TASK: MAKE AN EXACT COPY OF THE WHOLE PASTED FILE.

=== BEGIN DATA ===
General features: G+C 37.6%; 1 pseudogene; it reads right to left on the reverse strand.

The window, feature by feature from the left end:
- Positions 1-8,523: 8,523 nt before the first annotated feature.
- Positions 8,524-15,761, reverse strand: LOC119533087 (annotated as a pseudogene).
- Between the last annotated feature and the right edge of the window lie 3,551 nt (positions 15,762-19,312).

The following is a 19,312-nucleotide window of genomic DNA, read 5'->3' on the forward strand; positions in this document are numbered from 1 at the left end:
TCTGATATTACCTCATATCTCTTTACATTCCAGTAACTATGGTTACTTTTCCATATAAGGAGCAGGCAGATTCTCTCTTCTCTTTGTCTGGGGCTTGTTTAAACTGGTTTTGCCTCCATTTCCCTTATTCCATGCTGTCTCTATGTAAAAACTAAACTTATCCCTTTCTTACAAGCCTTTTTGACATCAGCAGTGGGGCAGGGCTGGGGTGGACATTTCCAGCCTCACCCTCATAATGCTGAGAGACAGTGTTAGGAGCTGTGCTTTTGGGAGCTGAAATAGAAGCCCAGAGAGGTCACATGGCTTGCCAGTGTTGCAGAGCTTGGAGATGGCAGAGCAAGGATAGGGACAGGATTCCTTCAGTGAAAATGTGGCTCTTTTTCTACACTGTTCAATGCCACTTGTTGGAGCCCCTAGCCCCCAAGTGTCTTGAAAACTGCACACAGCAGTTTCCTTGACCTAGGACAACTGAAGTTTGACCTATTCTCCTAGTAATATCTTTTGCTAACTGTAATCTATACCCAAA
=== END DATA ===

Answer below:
General features: G+C 37.6%; 1 pseudogene; it reads right to left on the reverse strand.

The window, feature by feature from the left end:
- Positions 1-8,523: 8,523 nt before the first annotated feature.
- Positions 8,524-15,761, reverse strand: LOC119533087 (annotated as a pseudogene).
- Between the last annotated feature and the right edge of the window lie 3,551 nt (positions 15,762-19,312).

The following is a 19,312-nucleotide window of genomic DNA, read 5'->3' on the forward strand; positions in this document are numbered from 1 at the left end:
TCTGATATTACCTCATATCTCTTTACATTCCAGTAACTATGGTTACTTTTCCATATAAGGAGCAGGCAGATTCTCTCTTCTCTTTGTCTGGGGCTTGTTTAAACTGGTTTTGCCTCCATTTCCCTTATTCCATGCTGTCTCTATGTAAAAACTAAACTTATCCCTTTCTTACAAGCCTTTTTGACATCAGCAGTGGGGCAGGGCTGGGGTGGACATTTCCAGCCTCACCCTCATAATGCTGAGAGACAGTGTTAGGAGCTGTGCTTTTGGGAGCTGAAATAGAAGCCCAGAGAGGTCACATGGCTTGCCAGTGTTGCAGAGCTTGGAGATGGCAGAGCAAGGATAGGGACAGGATTCCTTCAGTGAAAATGTGGCTCTTTTTCTACACTGTTCAATGCCACTTGTTGGAGCCCCTAGCCCCCAAGTGTCTTGAAAACTGCACACAGCAGTTTCCTTGACCTAGGACAACTGAAGTTTGACCTATTCTCCTAGTAATATCTTTTGCTAACTGTAATCTATACCCAAA